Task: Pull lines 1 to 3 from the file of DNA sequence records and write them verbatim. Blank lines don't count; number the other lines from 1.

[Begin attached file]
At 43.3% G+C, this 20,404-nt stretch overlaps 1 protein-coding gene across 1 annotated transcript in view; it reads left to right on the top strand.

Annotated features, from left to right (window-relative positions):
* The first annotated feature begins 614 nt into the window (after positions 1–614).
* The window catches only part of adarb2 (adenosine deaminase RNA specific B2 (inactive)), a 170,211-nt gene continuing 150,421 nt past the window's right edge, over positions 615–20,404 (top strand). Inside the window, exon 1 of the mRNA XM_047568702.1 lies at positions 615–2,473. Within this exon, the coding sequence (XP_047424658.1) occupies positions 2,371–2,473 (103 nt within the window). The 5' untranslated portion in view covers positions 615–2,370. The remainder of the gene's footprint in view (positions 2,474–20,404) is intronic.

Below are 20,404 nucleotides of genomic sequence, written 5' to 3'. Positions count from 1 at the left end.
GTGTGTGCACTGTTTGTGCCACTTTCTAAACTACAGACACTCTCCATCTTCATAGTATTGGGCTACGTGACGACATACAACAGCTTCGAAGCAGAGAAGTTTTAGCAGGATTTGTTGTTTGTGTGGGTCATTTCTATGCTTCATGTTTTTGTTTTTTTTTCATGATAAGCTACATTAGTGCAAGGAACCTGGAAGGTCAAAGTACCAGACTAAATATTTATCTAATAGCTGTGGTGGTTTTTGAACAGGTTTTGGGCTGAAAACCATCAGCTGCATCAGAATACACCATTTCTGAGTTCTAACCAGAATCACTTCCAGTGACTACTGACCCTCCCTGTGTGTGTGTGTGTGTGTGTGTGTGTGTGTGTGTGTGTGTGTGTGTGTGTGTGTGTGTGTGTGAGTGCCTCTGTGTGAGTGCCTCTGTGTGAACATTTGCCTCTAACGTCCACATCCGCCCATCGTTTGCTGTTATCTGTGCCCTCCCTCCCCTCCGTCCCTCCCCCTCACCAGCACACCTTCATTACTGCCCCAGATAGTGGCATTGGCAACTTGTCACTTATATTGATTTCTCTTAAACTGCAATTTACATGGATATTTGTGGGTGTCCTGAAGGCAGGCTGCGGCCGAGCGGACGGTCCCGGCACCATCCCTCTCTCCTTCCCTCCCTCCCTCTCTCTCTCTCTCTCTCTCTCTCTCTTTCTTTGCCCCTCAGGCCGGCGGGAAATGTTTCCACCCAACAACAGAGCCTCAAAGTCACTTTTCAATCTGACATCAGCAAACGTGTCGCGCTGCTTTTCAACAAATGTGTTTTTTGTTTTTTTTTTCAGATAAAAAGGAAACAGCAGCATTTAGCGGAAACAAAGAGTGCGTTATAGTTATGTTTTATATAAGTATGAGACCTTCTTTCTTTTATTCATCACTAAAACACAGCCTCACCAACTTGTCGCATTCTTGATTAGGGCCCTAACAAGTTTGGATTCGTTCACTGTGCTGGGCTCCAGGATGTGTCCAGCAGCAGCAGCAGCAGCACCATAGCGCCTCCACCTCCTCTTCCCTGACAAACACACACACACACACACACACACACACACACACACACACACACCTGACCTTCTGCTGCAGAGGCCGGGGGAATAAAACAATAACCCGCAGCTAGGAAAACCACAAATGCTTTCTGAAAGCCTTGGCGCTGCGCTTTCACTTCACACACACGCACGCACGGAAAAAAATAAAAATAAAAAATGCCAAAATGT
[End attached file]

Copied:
At 43.3% G+C, this 20,404-nt stretch overlaps 1 protein-coding gene across 1 annotated transcript in view; it reads left to right on the top strand.

Annotated features, from left to right (window-relative positions):
* The first annotated feature begins 614 nt into the window (after positions 1–614).